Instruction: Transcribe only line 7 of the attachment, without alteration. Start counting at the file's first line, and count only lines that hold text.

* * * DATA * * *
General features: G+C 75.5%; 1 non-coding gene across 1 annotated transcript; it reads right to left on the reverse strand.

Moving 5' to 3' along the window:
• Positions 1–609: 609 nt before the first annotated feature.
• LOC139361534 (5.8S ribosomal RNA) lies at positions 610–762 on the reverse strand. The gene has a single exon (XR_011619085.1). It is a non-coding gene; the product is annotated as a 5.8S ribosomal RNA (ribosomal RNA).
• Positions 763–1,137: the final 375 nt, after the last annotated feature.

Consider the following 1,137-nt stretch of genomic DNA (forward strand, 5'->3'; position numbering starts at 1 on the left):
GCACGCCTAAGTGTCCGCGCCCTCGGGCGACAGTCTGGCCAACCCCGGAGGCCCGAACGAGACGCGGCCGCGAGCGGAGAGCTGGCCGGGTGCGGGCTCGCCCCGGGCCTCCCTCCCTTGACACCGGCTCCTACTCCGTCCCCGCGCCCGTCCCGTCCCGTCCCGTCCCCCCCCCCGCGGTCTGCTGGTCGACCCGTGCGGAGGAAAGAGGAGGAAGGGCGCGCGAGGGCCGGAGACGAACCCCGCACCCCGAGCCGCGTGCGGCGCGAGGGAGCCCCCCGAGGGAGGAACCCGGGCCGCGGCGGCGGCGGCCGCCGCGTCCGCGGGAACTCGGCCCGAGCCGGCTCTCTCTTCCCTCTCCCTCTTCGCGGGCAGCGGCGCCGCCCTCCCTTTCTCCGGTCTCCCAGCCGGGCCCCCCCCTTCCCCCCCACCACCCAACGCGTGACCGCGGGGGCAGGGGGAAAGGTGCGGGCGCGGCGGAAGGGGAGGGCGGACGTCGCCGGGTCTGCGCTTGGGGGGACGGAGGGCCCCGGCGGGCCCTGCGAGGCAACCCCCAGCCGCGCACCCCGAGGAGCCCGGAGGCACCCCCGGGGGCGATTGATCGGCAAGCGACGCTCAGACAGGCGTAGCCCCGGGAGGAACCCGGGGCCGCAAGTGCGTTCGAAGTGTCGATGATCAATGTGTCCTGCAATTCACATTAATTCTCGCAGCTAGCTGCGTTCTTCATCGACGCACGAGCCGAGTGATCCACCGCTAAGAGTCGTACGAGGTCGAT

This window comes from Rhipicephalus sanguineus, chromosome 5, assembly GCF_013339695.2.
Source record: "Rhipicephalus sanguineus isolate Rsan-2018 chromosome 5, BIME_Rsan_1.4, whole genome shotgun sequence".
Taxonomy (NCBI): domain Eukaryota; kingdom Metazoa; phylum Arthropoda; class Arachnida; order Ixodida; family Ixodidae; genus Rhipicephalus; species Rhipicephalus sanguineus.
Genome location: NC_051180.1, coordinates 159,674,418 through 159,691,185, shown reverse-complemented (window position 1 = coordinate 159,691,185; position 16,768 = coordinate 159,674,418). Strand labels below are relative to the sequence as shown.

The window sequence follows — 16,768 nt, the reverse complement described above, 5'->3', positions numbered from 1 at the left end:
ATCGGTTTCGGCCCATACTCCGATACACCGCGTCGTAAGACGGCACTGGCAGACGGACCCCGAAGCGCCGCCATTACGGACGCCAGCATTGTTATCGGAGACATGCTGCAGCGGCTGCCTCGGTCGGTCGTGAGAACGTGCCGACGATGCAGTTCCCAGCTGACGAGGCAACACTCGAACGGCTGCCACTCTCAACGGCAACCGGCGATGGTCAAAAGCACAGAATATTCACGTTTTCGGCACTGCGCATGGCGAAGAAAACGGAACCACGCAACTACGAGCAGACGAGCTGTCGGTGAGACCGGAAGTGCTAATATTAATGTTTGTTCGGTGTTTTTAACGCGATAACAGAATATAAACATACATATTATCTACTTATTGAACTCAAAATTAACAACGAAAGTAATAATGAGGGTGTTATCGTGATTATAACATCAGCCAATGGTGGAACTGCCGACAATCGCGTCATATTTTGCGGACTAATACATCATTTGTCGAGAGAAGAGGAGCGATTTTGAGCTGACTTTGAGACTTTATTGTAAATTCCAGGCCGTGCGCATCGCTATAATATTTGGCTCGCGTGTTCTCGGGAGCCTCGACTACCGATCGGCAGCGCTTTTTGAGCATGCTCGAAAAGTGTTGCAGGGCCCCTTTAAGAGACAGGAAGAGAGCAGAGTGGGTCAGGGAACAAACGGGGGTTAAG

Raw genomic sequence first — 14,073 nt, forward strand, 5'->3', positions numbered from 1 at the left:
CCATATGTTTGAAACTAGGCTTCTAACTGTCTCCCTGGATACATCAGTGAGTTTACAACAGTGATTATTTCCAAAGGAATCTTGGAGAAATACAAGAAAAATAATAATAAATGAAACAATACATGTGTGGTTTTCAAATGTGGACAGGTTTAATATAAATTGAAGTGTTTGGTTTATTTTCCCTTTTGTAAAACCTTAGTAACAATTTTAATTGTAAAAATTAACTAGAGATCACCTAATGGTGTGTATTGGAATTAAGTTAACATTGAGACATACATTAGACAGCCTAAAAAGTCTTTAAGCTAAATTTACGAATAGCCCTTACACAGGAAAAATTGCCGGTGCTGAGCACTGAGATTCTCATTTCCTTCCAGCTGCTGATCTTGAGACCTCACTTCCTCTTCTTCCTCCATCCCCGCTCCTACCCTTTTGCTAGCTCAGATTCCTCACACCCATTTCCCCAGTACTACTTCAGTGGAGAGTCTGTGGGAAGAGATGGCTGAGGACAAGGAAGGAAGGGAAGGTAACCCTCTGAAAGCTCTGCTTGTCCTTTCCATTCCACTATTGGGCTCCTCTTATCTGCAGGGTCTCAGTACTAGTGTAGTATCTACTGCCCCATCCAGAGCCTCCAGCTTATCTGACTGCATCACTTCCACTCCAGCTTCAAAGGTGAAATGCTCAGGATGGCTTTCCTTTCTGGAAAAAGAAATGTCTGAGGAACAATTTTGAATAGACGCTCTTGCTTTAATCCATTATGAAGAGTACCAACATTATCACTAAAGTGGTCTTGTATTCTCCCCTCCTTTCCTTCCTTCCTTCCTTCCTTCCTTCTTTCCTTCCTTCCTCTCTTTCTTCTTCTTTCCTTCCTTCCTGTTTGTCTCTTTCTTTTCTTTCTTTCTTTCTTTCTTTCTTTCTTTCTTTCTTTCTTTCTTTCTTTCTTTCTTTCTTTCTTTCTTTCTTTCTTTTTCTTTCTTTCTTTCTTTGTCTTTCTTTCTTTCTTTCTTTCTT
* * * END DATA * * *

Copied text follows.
GCACGCCTAAGTGTCCGCGCCCTCGGGCGACAGTCTGGCCAACCCCGGAGGCCCGAACGAGACGCGGCCGCGAGCGGAGAGCTGGCCGGGTGCGGGCTCGCCCCGGGCCTCCCTCCCTTGACACCGGCTCCTACTCCGTCCCCGCGCCCGTCCCGTCCCGTCCCGTCCCCCCCCCCGCGGTCTGCTGGTCGACCCGTGCGGAGGAAAGAGGAGGAAGGGCGCGCGAGGGCCGGAGACGAACCCCGCACCCCGAGCCGCGTGCGGCGCGAGGGAGCCCCCCGAGGGAGGAACCCGGGCCGCGGCGGCGGCGGCCGCCGCGTCCGCGGGAACTCGGCCCGAGCCGGCTCTCTCTTCCCTCTCCCTCTTCGCGGGCAGCGGCGCCGCCCTCCCTTTCTCCGGTCTCCCAGCCGGGCCCCCCCCTTCCCCCCCACCACCCAACGCGTGACCGCGGGGGCAGGGGGAAAGGTGCGGGCGCGGCGGAAGGGGAGGGCGGACGTCGCCGGGTCTGCGCTTGGGGGGACGGAGGGCCCCGGCGGGCCCTGCGAGGCAACCCCCAGCCGCGCACCCCGAGGAGCCCGGAGGCACCCCCGGGGGCGATTGATCGGCAAGCGACGCTCAGACAGGCGTAGCCCCGGGAGGAACCCGGGGCCGCAAGTGCGTTCGAAGTGTCGATGATCAATGTGTCCTGCAATTCACATTAATTCTCGCAGCTAGCTGCGTTCTTCATCGACGCACGAGCCGAGTGATCCACCGCTAAGAGTCGTACGAGGTCGAT